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„Come near; I would, before my time to go,
Sing of old Eire and the ancient ways:
Red Rose, proud Rose, sad Rose of all my days.“

—  W.B. Yeats

To The Rose Upon The Rood Of Time
The Rose (1893)
Context: Come near, come near, come near — Ah, leave me still
A little space for the rose-breath to fill!
Lest I no more hear common things that crave;
The weak worm hiding down in its small cave,
The field-mouse running by me in the grass,
And heavy mortal hopes that toil and pass;
But seek alone to hear the strange things said
By God to the bright hearts of those long dead,
And learn to chaunt a tongue men do not know.
Come near; I would, before my time to go,
Sing of old Eire and the ancient ways:
Red Rose, proud Rose, sad Rose of all my days.

„Never give all the heart, for love
Will hardly seem worth thinking of
To passionate women if it seem
Certain“

—  W.B. Yeats

Never Give All The Heart http://poetry.poetryx.com/poems/1545/
In The Seven Woods (1904)
Context: Never give all the heart, for love
Will hardly seem worth thinking of
To passionate women if it seem
Certain, and they never dream
That it fades out from kiss to kiss;
For everything that's lovely is
but a brief, dreamy, kind of delight.
O never give the heart outright,
For they, for all smooth lips can say,
Have given their hearts up to the play.
And who could play it well enough
If deaf and dumb and blind with love?
He that made this knows all the cost,
For he gave all his heart and lost.

„I gave what other women gave
That stepped out of their clothes.
But when this soul, its body off,
Naked to naked goes,
He it has found shall find therein
What none other knows“

—  W.B. Yeats, book The Winding Stair and Other Poems

A Last Confession http://poetry.poetryx.com/poems/1404/, St. 3 & 4
The Winding Stair and Other Poems (1933)
Context: p>I gave what other women gave
That stepped out of their clothes.
But when this soul, its body off,
Naked to naked goes,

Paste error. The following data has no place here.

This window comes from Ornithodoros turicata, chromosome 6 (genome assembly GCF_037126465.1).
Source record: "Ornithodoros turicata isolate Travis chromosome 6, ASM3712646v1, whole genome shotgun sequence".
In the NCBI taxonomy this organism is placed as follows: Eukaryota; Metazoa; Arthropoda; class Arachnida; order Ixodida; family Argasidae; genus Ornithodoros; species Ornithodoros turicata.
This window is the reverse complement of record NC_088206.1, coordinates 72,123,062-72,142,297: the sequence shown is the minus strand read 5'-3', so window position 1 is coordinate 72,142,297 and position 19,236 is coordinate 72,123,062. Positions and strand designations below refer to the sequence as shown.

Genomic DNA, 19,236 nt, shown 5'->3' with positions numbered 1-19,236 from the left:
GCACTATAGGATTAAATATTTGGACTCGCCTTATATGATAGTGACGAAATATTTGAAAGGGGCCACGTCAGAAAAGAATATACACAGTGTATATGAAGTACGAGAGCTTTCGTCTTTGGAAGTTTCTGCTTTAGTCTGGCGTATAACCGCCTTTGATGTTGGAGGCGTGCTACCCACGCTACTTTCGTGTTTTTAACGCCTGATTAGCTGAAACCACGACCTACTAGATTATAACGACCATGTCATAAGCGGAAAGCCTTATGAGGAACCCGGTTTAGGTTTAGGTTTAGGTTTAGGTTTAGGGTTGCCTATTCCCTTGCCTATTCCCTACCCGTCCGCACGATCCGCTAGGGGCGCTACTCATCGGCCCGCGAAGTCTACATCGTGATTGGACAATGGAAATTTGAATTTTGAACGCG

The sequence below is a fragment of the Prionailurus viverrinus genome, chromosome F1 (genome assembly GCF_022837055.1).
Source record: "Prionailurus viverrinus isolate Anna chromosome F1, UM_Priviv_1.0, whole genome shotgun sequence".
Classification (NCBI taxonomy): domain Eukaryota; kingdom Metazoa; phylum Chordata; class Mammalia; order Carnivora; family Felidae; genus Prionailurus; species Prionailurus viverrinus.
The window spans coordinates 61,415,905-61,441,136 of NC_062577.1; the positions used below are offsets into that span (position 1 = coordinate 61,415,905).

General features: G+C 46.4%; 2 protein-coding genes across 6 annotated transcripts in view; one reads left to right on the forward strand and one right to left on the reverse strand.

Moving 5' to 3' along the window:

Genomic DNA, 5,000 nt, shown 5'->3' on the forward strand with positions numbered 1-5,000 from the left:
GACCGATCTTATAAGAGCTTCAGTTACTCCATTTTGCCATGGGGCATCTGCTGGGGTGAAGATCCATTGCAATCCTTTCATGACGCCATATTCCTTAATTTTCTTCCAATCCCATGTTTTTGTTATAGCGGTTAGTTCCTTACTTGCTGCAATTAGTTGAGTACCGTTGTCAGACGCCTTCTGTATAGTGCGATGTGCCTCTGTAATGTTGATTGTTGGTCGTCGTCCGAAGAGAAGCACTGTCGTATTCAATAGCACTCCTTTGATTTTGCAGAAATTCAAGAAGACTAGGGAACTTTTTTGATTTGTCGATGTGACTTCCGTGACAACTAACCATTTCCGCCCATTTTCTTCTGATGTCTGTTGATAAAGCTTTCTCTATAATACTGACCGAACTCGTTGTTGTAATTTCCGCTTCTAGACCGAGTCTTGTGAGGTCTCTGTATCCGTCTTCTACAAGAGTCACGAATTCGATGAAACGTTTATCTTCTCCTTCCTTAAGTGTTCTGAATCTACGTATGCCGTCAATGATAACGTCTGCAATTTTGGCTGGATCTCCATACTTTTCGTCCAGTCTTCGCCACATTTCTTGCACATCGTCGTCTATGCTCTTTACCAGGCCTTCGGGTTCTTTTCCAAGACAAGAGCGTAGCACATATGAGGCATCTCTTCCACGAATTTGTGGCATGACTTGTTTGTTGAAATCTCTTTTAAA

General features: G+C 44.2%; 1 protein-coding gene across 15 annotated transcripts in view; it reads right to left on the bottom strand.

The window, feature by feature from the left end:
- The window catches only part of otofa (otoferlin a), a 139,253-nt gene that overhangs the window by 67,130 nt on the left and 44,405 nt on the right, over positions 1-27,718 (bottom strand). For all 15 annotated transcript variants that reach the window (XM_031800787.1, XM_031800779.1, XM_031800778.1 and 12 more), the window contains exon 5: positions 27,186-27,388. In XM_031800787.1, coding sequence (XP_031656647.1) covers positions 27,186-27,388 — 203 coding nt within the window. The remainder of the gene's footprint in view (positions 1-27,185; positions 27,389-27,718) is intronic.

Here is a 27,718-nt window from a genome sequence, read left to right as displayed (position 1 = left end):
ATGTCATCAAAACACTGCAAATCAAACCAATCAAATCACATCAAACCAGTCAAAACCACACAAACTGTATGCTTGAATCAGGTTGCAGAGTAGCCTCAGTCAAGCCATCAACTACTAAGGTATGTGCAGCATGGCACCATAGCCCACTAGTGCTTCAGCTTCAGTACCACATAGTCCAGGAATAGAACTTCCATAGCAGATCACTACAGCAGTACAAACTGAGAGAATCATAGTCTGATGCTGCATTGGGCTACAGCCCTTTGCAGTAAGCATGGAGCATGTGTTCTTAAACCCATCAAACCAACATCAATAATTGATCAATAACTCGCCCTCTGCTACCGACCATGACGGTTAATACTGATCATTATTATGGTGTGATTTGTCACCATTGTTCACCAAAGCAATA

He it has found shall find therein
What none other knows,And give his own and take his own
And rule in his own right;
And though it loved in misery
Close and cling so tight,
There’s not a bird of day that dare
Extinguish that delight.</p

„Surely some revelation is at hand;
Surely the Second Coming is at hand.“

—  W.B. Yeats, The Second Coming

The Second Coming (1919)
Context: p>Turning and turning in the widening gyre
The falcon cannot hear the falconer;
Things fall apart; the centre cannot hold;
Mere anarchy is loosed upon the world,
The blood-dimmed tide is loosed, and everywhere
The ceremony of innocence is drowned;
The best lack all conviction, while the worst
Are full of passionate intensity.Surely some revelation is at hand;
Surely the Second Coming is at hand.
The Second Coming! Hardly are those words out
When a vast image out of Spiritus Mundi
Troubles my sight: a waste of desert sand;
A shape with lion body and the head of a man,
A gaze blank and pitiless as the sun,
Is moving its slow thighs, while all about it
Wind shadows of the indignant desert birds.The darkness drops again but now I know
That twenty centuries of stony sleep
Were vexed to nightmare by a rocking cradle,
And what rough beast, its hour come round at last,
Slouches towards Bethlehem to be born?</p

„With lightning, you went from me, and I could find
Nothing to make a song about“

—  W.B. Yeats

Reconciliation http://poetry.poetryx.com/poems/1568/
The Green Helmet and Other Poems (1910)
Context: Some may have blamed you that you took away
The verses that could move them on the day
When, the ears being deafened, the sight of the eyes blind